on 22 November 2011
I bought this book to check on one tiny item which appeared to have been missed by Speech and Language experts in the United States. The item in question was the Long-birth interval "multi=age brood" characteristic which is unique to the human specie. According to palaeontologists this human characteristic evolved about two million years ago. In this context it can be shown that the multi-age brood led directly to the gradual acquisition of physiological characteristics needed for the pronunciation of more and more consonants. This was achieved by the normal process of genetic variation and natural selection.
I had previously purchased a book called The Origin of Speech by Professor Peter Macneilage which also omitted any reference to the multi-age brood characteristic. When I contacted Professor Macneilage, he admitted complete ignorance of the Long-birth interval multi-age brood.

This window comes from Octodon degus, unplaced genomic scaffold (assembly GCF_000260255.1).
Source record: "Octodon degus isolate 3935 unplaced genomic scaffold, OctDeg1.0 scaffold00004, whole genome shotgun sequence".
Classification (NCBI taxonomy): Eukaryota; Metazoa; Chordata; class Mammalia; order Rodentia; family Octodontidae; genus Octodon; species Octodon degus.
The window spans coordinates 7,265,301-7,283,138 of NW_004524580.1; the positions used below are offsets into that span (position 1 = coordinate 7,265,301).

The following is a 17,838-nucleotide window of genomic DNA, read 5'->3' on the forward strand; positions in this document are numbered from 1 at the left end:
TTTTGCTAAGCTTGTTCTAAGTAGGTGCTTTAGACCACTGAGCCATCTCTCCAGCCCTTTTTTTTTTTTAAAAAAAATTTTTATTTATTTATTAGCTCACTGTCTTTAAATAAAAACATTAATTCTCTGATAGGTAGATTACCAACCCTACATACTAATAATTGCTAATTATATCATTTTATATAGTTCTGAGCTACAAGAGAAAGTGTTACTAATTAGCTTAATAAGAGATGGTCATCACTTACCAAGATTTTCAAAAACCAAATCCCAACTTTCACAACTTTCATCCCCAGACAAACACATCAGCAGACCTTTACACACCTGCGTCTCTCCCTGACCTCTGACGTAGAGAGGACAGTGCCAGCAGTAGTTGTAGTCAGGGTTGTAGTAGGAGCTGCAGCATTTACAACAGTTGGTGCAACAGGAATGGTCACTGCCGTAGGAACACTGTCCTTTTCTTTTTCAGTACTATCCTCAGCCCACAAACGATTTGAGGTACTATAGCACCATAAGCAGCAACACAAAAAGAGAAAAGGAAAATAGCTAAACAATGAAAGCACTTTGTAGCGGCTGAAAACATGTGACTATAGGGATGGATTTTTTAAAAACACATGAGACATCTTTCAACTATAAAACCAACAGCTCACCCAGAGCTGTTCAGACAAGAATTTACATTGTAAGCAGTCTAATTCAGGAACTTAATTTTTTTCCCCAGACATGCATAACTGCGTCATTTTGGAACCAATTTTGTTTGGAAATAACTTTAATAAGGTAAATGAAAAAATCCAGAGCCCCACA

There is a similar omission in this book which raises questions about the people involved. Are they living in an ivory tower? Or is this a case of the left hand not knowing what the right hand is doing?
Of course, the evolution of the Long-birth interval multi-age brood may have had nothing to do with the evolution of Speech and Language, but it should have been considered.
In this context, it is fair to say that just about every other proposal for the evolution of Speech and Language is considered in this book: and this makes for a erudite and readable account.
on 16 January 2012
Jean Aitchison is an awfully good guide to this potentially tricky (and dry) territory, helped out with eclectically chosen quotations (Douglas Adams, Charlie Brown), jolly pictures and diagrams of questionable utility. The's nary a shred of bio on her in my Canto edition but I'm pretty sure she's a she, not a Frenchman, in fact I suspect she's an australienne, and she's a jolly good egg as she steers us firmly but lightly between clashing theories across murky regions of almost pure surmise, more interestingly to the non-specialist on speech's origin (Ug!) than its evolution
Postscript: returning to this lucid, ordered world after flailing around in Wired for Culture (reviewed 26/2/12) is like coming within sight of dry land!